Thursday, December 27, 2007

Memory Month: The Best Books of 2007

At the start of 2007, I told myself that I would read 10 books each month. Believe it or not, this used to be an easy accomplishment for me, as I read extremely fast. However, 2007 was an entirely different animal than years past, so reading took a back seat to everything else. I have managed, though, to read 75 books as of this posting and am hoping to finish off a couple more before the end of the year, as I have quite a few in progress right now. One thing I did this year was reread quite a few books, so I won't be including the books that I reread on my list of best books of the year.

Without further ado, here is the list of books that I enjoyed most this year (in the order I read them), along with the reasons why. I didn't force myself to pick 10 books; it just happened that way.

1) What No One Tells the Bride by Marg Stark
One thing every bride needs is a good book that helps her understand her many conflicting feelings that she encounters as she plans her wedding. This is one of those books that I'm so glad I read before getting married. I was one of those moody brides who had very happy highs and really depressing lows. I felt a lot of confusion about all my different emotions, and reading this book (as well as The Conscious Bride) really helped make sense of it all. I ended up embracing all these feelings (even the negative ones), and even though they were hard to handle sometimes, I count myself a better person for having gone through planning a wedding. Books like What No One Tells the Bride really helped me keep a firm grip on my sanity in dealing with family, friends, vendors, Roy, and even myself and my own expectations.

2) No Country for Old Men by Cormac McCarthy
Cormac McCarthy is an amazing writer, and this is an amazing book. The story is compelling (and violent), the writing is top-notch, and I couldn't put this one down. It was suspenseful and interesting. I would love to see the movie, but I'm afraid it just won't live up to the book. However, I could just see the book unfolding in my mind as I read it, so maybe it'll make a good movie after all.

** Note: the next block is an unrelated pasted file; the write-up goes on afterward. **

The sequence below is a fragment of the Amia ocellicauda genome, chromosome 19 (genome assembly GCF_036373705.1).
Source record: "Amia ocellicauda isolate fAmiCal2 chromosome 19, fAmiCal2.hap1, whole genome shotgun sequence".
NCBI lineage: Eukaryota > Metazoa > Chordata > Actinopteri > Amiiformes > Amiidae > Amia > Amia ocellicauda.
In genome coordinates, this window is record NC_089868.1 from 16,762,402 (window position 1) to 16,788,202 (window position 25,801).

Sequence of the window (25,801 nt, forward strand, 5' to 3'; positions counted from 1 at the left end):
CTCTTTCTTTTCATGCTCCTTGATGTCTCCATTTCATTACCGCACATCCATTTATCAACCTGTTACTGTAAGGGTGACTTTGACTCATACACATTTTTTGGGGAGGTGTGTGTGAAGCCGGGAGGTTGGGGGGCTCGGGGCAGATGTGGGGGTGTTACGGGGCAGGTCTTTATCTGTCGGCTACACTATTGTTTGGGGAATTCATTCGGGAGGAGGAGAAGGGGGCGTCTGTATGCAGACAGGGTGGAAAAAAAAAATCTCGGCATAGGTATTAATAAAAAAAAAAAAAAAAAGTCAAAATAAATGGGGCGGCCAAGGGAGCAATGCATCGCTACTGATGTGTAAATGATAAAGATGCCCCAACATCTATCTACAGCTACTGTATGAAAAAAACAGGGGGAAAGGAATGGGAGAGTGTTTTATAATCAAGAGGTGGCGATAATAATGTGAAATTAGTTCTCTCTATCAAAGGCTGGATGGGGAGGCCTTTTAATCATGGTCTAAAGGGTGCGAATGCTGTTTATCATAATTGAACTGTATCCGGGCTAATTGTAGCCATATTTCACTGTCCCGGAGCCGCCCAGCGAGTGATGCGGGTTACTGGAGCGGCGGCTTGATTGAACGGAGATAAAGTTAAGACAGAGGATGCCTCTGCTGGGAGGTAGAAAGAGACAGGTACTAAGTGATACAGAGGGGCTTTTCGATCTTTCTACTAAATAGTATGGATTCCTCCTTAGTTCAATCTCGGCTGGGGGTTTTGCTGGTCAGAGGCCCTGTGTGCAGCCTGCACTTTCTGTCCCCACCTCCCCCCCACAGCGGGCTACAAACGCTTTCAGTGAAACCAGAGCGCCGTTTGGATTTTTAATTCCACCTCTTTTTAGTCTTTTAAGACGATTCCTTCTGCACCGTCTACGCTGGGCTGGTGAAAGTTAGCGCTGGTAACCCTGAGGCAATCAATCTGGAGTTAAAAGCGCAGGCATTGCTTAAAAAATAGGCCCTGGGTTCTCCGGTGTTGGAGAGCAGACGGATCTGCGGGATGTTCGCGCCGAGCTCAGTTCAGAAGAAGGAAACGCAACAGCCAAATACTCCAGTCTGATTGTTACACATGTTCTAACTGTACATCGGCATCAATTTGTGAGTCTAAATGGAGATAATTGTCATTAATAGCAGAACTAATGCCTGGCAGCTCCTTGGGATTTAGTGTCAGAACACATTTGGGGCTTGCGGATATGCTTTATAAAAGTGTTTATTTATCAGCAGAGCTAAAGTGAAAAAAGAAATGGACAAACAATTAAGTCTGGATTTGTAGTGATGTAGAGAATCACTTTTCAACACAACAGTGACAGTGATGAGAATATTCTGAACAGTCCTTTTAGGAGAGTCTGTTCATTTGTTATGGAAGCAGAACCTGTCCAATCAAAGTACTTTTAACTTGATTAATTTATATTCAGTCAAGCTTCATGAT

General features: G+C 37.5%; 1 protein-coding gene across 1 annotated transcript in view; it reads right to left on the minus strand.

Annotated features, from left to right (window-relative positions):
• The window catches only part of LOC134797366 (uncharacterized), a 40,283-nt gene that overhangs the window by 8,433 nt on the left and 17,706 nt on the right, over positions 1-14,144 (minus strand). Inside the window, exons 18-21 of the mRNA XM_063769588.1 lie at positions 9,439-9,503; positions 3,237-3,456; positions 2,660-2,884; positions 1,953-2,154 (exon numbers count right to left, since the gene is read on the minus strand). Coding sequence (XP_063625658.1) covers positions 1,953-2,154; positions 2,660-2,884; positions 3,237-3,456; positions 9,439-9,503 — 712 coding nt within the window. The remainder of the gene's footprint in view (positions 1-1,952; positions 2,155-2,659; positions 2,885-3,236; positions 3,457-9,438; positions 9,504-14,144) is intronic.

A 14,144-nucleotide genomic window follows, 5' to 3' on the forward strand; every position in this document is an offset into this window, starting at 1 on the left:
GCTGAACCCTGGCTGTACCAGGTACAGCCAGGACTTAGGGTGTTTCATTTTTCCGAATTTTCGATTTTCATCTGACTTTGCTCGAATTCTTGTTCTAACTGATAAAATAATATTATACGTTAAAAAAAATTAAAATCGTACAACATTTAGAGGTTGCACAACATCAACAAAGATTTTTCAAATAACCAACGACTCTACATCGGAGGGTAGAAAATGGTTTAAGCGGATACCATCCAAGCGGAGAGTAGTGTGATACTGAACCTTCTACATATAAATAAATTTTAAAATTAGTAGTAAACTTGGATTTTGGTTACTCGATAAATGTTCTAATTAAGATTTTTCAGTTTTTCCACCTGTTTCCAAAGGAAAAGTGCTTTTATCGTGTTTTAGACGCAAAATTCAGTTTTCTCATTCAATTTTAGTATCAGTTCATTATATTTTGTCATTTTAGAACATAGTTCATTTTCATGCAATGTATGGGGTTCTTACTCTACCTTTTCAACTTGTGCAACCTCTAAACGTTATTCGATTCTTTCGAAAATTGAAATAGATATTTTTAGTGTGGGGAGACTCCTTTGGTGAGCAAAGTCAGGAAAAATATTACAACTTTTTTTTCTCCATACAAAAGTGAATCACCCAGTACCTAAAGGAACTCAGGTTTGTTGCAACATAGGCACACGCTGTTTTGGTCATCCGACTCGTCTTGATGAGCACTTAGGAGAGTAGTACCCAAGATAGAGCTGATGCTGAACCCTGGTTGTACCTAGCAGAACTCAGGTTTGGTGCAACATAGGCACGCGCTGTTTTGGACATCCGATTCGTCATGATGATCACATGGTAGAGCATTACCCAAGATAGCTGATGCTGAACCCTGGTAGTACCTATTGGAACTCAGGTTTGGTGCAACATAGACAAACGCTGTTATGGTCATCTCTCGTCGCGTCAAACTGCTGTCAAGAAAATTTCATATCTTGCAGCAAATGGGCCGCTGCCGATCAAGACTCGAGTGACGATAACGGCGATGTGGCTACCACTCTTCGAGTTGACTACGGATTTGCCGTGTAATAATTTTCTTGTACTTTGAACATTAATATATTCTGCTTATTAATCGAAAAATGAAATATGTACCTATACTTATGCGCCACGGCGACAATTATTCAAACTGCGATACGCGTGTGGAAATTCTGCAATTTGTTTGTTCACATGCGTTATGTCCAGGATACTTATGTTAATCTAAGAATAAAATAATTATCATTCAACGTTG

3) The Mermaid Chair by Sue Monk Kidd
Sue Monk Kidd is a delicious writer, particularly in this book. Her writing style makes me want to engage in all things sensual. Her descriptions are incredibly vivid, so much so that her writing sometimes contains echoes of the Latino/a tradition. The story is one that every person can relate to, where the protagonist goes searching for something she can't quite put her finger on and ends up with a better understanding of herself and her life. The myths and legends within the story really gave it its punch and depth. The ending was surprising, which is always welcomed.

4) Harry Potter and the Deathly Hallows by J.K. Rowling
This was probably the most anticipated book of the year, and I am so happy that it lived up to the hype. It answered all my questions and tied up all the loose ends. It also brought up some relevant issues, giving this fantasy story a strong basis in reality. It was a definite page-turner. I laughed, I cried, I got angry. Despite the epilogue (which I thought was unnecessary) and very weak concluding sentence, I was completely satisfied with this book - and also happy to see how the series matured and found its real theme and subject.

5) Was by Geoff Ryman
This was an excellent book. It's The Hours meets The Wizard of Oz, with an obvious twist of Wicked. The story was powerful, complicated, and challenging. The writing was great. All in all, Was is a very brave book that seeks to reexamine stories and characters we've all grown to know and love.

6) One Hundred Demons by Lynda Barry
I highly enjoyed this graphic novel. I could relate to it very much. Each of the stories/chapters contained within struck a nerve with me, because they showcased the demons that latch onto us and follow us around all our lives. In a sense, this book reminded me very much of PostSecret, in that its very personal revelations felt like they were about me personally, not about some woman (the author) I've never met. The writing was good, and so were the accompanying graphics/pictures/illustrations. I highly recommend this book for everyone. Remember - graphic novels aren't just for nerds!